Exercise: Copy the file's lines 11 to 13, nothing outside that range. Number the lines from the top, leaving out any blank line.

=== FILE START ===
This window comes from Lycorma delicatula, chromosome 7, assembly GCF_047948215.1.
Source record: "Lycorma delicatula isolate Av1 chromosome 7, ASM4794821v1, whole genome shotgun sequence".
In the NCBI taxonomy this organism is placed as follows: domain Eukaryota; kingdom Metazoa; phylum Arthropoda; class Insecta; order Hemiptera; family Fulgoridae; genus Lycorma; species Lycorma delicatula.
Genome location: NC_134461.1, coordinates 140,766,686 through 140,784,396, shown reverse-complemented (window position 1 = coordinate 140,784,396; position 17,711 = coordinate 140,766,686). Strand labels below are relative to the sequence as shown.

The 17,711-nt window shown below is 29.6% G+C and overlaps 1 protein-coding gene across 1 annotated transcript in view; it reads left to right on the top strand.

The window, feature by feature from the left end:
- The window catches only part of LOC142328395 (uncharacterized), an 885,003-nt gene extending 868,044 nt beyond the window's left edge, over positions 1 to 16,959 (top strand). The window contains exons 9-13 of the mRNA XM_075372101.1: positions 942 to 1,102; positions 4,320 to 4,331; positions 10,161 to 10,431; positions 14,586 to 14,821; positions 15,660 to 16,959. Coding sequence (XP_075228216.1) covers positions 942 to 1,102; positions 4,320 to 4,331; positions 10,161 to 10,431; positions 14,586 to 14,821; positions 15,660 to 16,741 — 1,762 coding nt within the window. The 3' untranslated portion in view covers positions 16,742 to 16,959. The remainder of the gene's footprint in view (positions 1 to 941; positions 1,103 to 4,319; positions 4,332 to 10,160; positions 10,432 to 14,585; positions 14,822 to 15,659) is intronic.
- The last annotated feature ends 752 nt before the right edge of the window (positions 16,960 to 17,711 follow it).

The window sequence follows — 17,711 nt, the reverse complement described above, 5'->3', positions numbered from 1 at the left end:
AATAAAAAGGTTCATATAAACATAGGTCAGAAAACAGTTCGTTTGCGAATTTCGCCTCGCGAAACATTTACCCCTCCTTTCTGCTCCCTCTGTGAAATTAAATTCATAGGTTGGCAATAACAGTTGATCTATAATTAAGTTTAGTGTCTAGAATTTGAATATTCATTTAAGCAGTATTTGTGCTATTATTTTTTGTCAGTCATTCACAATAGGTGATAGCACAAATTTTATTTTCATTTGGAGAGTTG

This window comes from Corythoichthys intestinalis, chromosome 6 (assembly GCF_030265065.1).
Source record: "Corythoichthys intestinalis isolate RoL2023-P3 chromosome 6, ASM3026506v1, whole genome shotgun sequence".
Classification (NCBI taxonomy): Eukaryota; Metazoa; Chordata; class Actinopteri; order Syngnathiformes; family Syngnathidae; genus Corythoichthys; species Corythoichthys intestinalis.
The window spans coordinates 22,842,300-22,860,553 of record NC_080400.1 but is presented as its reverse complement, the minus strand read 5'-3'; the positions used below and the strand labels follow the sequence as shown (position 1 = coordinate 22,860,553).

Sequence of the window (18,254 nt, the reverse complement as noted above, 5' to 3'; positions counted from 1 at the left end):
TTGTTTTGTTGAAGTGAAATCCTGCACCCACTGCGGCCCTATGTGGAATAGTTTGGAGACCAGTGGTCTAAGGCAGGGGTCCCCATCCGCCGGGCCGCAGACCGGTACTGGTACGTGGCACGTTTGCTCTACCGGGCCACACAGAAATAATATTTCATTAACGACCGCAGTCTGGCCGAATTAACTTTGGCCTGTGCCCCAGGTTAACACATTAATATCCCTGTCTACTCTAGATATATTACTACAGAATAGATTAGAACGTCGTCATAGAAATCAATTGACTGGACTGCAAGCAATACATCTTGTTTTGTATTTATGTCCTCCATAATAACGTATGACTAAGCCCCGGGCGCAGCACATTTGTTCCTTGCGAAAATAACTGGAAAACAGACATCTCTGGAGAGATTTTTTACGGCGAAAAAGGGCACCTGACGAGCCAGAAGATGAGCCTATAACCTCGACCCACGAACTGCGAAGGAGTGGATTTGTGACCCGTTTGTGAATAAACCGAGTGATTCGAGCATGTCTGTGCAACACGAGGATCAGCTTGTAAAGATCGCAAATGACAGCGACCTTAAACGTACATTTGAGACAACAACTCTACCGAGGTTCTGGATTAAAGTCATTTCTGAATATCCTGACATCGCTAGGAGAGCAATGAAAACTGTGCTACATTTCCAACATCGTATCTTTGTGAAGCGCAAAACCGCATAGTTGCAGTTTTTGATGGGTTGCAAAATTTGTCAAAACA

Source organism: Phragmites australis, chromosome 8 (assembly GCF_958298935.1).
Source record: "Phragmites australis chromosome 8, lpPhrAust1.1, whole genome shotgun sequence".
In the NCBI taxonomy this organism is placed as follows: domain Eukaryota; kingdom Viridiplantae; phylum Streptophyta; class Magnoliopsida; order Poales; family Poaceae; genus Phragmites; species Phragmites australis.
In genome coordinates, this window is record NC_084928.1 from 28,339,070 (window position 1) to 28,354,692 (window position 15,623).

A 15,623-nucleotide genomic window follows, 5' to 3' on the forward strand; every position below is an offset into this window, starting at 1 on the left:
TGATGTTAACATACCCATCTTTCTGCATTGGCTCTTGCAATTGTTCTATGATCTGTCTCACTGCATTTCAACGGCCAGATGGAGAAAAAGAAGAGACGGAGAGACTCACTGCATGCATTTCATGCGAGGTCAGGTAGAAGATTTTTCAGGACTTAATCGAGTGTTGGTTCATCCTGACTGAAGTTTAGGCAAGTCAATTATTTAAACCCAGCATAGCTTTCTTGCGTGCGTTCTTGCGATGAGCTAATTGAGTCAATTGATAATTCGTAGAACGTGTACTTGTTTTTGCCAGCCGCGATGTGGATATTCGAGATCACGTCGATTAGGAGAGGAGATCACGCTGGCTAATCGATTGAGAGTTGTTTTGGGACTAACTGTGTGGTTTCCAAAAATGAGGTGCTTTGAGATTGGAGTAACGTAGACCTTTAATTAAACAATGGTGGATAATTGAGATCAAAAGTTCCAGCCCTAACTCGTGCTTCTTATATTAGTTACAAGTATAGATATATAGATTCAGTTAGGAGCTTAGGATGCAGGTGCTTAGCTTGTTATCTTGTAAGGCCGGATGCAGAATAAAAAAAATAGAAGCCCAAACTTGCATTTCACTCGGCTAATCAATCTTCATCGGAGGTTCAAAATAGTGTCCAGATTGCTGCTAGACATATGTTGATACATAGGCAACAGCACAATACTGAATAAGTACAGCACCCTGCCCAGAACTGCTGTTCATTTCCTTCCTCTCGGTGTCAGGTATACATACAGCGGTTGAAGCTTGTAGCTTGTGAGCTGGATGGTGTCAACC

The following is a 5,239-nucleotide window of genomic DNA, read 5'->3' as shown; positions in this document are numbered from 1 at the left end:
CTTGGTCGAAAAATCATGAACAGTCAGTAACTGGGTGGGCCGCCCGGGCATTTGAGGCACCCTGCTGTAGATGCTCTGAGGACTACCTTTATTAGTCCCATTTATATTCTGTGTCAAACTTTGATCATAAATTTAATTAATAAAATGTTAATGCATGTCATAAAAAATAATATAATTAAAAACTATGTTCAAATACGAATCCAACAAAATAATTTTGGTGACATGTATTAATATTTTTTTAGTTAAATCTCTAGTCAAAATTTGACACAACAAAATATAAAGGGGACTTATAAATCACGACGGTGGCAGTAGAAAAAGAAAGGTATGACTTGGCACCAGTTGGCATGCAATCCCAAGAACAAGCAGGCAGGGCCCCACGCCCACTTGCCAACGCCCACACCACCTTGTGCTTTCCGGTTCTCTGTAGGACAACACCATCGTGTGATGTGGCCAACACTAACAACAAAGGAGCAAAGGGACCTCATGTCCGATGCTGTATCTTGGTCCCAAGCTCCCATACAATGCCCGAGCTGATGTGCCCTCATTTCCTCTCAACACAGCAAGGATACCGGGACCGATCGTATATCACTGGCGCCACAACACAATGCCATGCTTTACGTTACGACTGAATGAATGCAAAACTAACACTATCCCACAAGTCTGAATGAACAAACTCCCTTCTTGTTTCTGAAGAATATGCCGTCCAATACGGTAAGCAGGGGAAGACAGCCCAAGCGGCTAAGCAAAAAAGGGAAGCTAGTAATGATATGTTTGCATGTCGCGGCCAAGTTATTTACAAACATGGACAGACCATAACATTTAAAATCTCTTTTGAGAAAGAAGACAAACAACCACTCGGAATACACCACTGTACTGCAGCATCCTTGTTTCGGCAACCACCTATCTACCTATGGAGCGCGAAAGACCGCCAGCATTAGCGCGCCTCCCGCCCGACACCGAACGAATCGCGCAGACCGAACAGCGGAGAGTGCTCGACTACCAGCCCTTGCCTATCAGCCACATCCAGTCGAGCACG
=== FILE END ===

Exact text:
This window comes from Corythoichthys intestinalis, chromosome 6 (assembly GCF_030265065.1).
Source record: "Corythoichthys intestinalis isolate RoL2023-P3 chromosome 6, ASM3026506v1, whole genome shotgun sequence".
Classification (NCBI taxonomy): Eukaryota; Metazoa; Chordata; class Actinopteri; order Syngnathiformes; family Syngnathidae; genus Corythoichthys; species Corythoichthys intestinalis.